‘Carbon Majors’: World’s biggest emitters grew their carbon footprint since Paris Agreement, study finds

Image: Saudi Aramco

Conducted by InfluenceMap, the assessment exposes the emissions footprints of 117 coal, oil, gas and cement producers listed in the ‘Carbon Majors’ database.

Originally published in 2013 and then updated in 2017, using data reaching back to the mid-1800s, the database identified the world’s largest historic emitters and has been used as a key tool to attribute responsibility for climate change to national governments and large, investor-owned fossil fuel firms.

InfluenceMap has stated today (4 April) that these companies were collectively responsible for 88% of global CO2 emissions between 2016 and 2022 – the first seven years of the existence of the Paris Agreement. Most of these emissions (80%) were attributable to a smaller base of 57 entities.

The majority of these firms increased their fossil fuel or cement production in this period. 65% of the state-owned companies and 55% of the investor-owned companies showed higher production in 2016–2022 than in 2009–2015.

InfluenceMap has named a mix of state-owned and investor-owned companies as among the worst offenders in terms of their recent emissions footpring. The five highest emitters between 2016 and 2022 were all state-owned – Saudi Aramco, Gazprom, Coal India, the National Iranian Oil Company and Rosneft. But also included in the top 10 are investor-owned firms ExxonMobil and Shell.

Regarding investor-owned companies, InfluenceMap’s programme manager Daan Van Acker hopes the data will enable investors to “hold energy giants to account on the consequences of their activities” and showcase how firms may talk of energy transition plans, but are broadly pursuing “reckless and intentional growth”.

In terms of state-owned and nation-state-owned companies, the analysis invites governments to reassess their alignment with the top-line commitments they made under the Paris Agreement.

The Agreement has been built upon at subsequent annual UN climate summits. Most recently, in Dubai last December, nations agreed to transition away from fossil fuels in energy systems “in a just, orderly and equitable manner, accelerating action in this critical decade, so as to achieve net zero by 2050 in keeping with the science”.

It bears noting that UN climate agreements are not immune from the lobbying influence of high-emitting sectors. Official texts are only agreed upon by official negotiators appointed by each attending government, but representatives of coal, oil and gas businesses are permitted to attend COPs.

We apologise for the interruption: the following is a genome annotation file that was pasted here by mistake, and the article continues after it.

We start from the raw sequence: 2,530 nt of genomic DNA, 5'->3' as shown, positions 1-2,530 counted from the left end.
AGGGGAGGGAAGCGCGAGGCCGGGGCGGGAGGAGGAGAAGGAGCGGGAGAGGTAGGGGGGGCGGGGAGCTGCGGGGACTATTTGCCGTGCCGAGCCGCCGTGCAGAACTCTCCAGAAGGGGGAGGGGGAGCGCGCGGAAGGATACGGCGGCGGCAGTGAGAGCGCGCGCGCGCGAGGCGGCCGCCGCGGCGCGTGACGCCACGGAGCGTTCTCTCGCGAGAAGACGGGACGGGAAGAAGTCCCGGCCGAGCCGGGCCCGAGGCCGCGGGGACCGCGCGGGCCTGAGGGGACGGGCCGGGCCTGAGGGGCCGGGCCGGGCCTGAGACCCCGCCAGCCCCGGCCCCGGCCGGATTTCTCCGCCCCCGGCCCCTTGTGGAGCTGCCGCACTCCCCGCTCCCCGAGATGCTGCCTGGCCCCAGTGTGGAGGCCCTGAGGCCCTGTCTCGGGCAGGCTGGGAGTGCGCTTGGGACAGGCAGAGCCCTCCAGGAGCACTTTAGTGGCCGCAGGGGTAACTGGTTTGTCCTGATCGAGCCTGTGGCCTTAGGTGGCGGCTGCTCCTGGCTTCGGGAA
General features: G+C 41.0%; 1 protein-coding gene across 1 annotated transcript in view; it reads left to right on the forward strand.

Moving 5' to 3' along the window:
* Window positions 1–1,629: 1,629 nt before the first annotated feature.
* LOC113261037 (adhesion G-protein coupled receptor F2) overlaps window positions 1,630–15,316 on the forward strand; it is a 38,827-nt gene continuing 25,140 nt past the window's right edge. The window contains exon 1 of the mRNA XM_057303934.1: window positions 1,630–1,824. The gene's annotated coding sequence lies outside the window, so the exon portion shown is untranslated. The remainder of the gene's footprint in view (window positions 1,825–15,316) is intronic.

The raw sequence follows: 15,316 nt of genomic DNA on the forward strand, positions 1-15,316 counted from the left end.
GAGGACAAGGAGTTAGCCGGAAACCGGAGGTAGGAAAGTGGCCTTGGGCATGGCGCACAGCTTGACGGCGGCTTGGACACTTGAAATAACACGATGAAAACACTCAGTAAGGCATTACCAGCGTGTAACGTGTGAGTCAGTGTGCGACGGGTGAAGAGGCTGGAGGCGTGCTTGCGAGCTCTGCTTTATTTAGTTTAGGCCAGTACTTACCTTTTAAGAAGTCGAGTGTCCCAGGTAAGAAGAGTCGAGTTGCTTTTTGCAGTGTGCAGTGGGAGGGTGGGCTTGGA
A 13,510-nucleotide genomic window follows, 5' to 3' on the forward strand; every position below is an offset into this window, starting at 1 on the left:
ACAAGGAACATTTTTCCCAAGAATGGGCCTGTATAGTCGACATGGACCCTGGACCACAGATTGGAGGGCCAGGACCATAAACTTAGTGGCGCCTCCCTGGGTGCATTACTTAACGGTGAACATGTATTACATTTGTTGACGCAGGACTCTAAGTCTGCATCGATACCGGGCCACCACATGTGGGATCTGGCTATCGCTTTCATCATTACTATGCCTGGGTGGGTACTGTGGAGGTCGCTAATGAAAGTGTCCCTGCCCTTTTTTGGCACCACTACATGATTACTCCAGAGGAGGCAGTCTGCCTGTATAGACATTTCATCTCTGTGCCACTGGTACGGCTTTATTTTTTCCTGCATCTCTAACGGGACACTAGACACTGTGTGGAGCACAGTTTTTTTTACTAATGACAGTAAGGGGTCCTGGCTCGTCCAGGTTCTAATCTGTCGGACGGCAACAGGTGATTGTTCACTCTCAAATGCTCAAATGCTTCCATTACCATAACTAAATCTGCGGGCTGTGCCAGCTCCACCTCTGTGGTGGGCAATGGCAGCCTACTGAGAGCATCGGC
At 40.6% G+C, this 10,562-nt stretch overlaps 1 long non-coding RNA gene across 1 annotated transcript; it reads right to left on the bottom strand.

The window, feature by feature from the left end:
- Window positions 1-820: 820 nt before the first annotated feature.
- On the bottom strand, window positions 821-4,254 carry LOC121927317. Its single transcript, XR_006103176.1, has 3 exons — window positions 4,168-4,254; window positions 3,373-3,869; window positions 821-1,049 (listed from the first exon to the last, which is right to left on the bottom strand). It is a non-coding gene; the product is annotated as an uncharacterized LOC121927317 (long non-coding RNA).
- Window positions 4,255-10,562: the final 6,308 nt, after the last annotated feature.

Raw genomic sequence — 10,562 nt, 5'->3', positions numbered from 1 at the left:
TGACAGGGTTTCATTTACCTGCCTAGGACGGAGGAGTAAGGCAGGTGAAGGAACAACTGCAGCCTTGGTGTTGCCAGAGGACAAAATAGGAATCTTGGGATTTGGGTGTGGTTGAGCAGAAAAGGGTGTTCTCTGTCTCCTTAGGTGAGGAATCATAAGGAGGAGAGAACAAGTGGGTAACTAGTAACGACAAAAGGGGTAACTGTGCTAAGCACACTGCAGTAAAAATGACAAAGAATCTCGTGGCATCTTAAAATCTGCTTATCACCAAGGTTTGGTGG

Shell’s court case

The data from InfluenceMap comes as Shell appears in court, appealing against a previous legal ruling that the firm should cut its absolute carbon emissions by 45% by 2030, against a 2019 baseline.

The initial ruling was made by the district court in the Hague, which argued that the company would violate its duty of care under Dutch law by not reducing greenhouse gas emissions in line with scientific recommendations.

Shell has argued that the ruling would shrink its business and would not materially impact national or global emissions, as other companies in its sector are not working towards this kind of target and could undercut Shell on price.

Last month, Shell stated that it is aiming for a 15-20% reduction in the carbon intensity of its energy products by 2030 against a 2016 baseline. It had previously aimed for a 20% reduction.

As the target is intensity-based, it leaves the possibility open for Shell to grow its absolute emissions footprint.

Related news: Oil and gas majors continue to slow energy transition & undermine Paris Agreement, reports show

Comments (4)

  1. Peter Reineck says:

    Why is there no mention of China, the world’s beggest CO2 producer? I guess that InfluenceMap only identifies errant companies that could potentially be influenced, not countries that can’t be.

  2. Ian Byrne says:

    @Peter – I would imagine that Sinopec and PetroChina would fall into the top 20, if not top 10, but may both count as state-controlled.
    The link goes to a Guardian article published in July 2017 – is that intended? And I cannot find the report on the InfluenceMap website, so maybe it has not yet been released publicly.

    1. Sarah George says:

      Hi Ian, the report is now live and we’ve added a hyperlink in the article. Pasting here again for convenience: https://carbonmajors.org/briefing/The-Carbon-Majors-Database-26913

  3. Richard Phillips says:

    The major sources of CO2 emissions are in little doubt, but their replacements are very difficult.
    Renewables are variable, and not reliably variable.
    The only “clean”, major and controllable source of power is nuclear. Not overwhelmingly cheap, or even welcomed in some circles.
    Let us hope that that toughest of problems, fusion power, will come within our grasp, but we cannot rely upon it.
    If only it were otherwise!

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